Brad Kwong is part of the group that owns the Dubuque Fighting Saints of the United States Hockey League, the top junior league in the United States.  When Northern Lights, LLC purchased the team in 2009, Kwong became part of a growing number of people of colour, Asians in hockey’s ownership ranks, from the junior leagues to the National Hockey League. 
Kwong, a defenseman played his hockey as the captain of the Harvard University’s hockey team from 1984 to 1985. 
His time at Harvard helped cement ties with other entrepreneurs through the Fighting Saints ownership. He played hockey in the 1980s with Phillip Falcone, Northern Lights’s principal owner and part owner of the NHL’s Minnesota Wild and Peter Chiarelli, general manager of the Boston Bruins. Mark Falcone, another Northern Lights managing partner and a Minnesota Wild board member, played hockey for the University of Denver hockey player. Phillip Falcone is chief investment officer of Harbinger Capital Partners, a Wall Street private hedge fund, and Kwong is a managing partner in the firm. 
Kwong says: “I have the benefit of having some really good partners that helped me get along in this profession. “I don’t ever recall an encounter where I was compromised or biased because of my ethnicity. And that might be me just having the blinders on or being naïve to it. But I think this sport in particular, because I lived through it, and in business in general, if you prove that you have a certain acumen, drive, and initiative you can succeed in anything.”  He continues. “We all believed that hockey, most notably college hockey, changed the trajectory of our lives. So we wanted to give back to the sport and college hockey and obviously the USHL being the primary feeder of players to NCCA Division I hockey was a great platform to do that.”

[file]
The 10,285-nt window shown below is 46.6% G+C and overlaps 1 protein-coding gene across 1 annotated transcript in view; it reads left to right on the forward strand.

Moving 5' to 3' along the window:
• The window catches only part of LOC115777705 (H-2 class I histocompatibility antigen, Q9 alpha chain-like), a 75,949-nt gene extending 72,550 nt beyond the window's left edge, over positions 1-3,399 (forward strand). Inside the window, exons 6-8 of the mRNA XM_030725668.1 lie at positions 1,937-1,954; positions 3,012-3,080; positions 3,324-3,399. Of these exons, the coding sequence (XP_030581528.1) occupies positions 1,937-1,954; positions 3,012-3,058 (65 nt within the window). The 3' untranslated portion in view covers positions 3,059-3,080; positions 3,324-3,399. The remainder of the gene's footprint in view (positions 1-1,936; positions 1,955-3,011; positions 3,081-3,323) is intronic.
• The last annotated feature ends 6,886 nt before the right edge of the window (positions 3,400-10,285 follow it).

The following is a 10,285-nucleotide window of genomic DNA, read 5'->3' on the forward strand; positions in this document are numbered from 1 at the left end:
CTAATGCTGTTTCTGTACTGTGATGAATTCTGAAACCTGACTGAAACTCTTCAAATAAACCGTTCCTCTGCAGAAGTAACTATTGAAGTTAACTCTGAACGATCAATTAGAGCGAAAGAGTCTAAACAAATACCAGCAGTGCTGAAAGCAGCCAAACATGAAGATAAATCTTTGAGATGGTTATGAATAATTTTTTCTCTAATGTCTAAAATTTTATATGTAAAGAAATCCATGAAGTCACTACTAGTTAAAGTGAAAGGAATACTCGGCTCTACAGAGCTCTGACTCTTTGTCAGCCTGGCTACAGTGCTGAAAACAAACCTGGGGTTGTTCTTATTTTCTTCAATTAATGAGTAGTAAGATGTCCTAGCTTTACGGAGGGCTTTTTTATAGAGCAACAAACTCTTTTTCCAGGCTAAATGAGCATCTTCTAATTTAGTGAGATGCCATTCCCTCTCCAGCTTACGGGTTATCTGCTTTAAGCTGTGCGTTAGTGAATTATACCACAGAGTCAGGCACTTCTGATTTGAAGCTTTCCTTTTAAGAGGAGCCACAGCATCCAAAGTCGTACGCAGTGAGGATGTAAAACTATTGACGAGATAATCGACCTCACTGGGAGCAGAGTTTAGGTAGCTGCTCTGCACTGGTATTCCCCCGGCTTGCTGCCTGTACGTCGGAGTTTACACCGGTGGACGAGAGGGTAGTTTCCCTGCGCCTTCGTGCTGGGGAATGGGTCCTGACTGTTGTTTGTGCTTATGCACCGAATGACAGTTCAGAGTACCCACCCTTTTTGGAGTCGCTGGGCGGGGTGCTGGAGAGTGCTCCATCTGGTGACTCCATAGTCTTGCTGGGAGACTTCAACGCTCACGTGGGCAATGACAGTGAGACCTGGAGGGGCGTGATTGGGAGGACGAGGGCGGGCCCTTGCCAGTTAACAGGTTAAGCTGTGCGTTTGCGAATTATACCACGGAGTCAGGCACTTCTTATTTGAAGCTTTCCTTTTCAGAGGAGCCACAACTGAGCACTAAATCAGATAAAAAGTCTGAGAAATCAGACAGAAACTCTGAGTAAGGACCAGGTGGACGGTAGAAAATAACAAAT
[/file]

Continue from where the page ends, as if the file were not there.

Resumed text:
Brad Kwong is the son of Norman “Normie” Kwong, a star running back in the Canadian Football League’s Calgary Stampeders and the Edmonton Eskimos from the 1940s to the 1960s. Normie was also part of the ownership group that bought the NHL’s Atlanta Flames and moved the team to Calgary in 1980. When the Flames won the Stanley Cup in 1989, the elder Kwong became one of the few people whose names are etched on both the CFL’s Grey Cup and the Stanley Cup. 
Kwong says that his father, “of course, back in the 40s and 50s, experienced the racial stuff. He always just fought through it, never saw himself as different, and just kind of worked hard and achieved a lot, regardless of his race. He always instilled in my brothers and me to just do your best, work hard, and you’ll achieve the goals you set out for yourself.”  Brad Kwong continues to play competitive hockey, this time in the World Financial Tournament.